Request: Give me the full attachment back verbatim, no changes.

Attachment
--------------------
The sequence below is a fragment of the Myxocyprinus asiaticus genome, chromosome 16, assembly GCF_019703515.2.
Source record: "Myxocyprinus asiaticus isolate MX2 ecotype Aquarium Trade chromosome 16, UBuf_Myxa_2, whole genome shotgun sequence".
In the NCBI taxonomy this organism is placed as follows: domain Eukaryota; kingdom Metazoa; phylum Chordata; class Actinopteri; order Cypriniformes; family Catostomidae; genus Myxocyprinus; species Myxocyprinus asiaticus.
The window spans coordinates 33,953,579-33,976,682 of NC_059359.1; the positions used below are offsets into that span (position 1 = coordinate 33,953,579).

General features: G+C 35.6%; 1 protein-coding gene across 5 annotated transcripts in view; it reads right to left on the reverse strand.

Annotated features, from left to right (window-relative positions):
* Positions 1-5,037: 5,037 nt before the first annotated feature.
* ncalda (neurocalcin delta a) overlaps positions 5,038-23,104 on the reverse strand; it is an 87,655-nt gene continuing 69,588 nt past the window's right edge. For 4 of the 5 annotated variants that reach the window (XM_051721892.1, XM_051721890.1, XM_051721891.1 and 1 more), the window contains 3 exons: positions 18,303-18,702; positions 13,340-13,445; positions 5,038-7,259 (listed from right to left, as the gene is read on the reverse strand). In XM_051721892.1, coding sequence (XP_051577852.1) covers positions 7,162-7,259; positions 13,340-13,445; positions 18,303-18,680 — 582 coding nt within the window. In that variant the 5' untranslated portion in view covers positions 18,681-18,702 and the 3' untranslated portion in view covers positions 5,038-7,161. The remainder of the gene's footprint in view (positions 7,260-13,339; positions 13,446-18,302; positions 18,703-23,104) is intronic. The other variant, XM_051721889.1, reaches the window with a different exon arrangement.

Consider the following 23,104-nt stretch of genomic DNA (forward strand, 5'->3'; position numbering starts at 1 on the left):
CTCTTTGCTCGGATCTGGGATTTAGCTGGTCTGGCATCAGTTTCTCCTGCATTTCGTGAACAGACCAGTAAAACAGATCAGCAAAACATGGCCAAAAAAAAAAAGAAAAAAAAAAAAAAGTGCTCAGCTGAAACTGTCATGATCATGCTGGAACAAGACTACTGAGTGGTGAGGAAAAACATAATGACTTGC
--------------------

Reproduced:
The sequence below is a fragment of the Myxocyprinus asiaticus genome, chromosome 16, assembly GCF_019703515.2.
Source record: "Myxocyprinus asiaticus isolate MX2 ecotype Aquarium Trade chromosome 16, UBuf_Myxa_2, whole genome shotgun sequence".
In the NCBI taxonomy this organism is placed as follows: domain Eukaryota; kingdom Metazoa; phylum Chordata; class Actinopteri; order Cypriniformes; family Catostomidae; genus Myxocyprinus; species Myxocyprinus asiaticus.
The window spans coordinates 33,953,579-33,976,682 of NC_059359.1; the positions used below are offsets into that span (position 1 = coordinate 33,953,579).

General features: G+C 35.6%; 1 protein-coding gene across 5 annotated transcripts in view; it reads right to left on the reverse strand.

Annotated features, from left to right (window-relative positions):
* Positions 1-5,037: 5,037 nt before the first annotated feature.
* ncalda (neurocalcin delta a) overlaps positions 5,038-23,104 on the reverse strand; it is an 87,655-nt gene continuing 69,588 nt past the window's right edge. For 4 of the 5 annotated variants that reach the window (XM_051721892.1, XM_051721890.1, XM_051721891.1 and 1 more), the window contains 3 exons: positions 18,303-18,702; positions 13,340-13,445; positions 5,038-7,259 (listed from right to left, as the gene is read on the reverse strand). In XM_051721892.1, coding sequence (XP_051577852.1) covers positions 7,162-7,259; positions 13,340-13,445; positions 18,303-18,680 — 582 coding nt within the window. In that variant the 5' untranslated portion in view covers positions 18,681-18,702 and the 3' untranslated portion in view covers positions 5,038-7,161. The remainder of the gene's footprint in view (positions 7,260-13,339; positions 13,446-18,302; positions 18,703-23,104) is intronic. The other variant, XM_051721889.1, reaches the window with a different exon arrangement.

Consider the following 23,104-nt stretch of genomic DNA (forward strand, 5'->3'; position numbering starts at 1 on the left):
CTCTTTGCTCGGATCTGGGATTTAGCTGGTCTGGCATCAGTTTCTCCTGCATTTCGTGAACAGACCAGTAAAACAGATCAGCAAAACATGGCCAAAAAAAAAAAGAAAAAAAAAAAAAAGTGCTCAGCTGAAACTGTCATGATCATGCTGGAACAAGACTACTGAGTGGTGAGGAAAAACATAATGACTTGC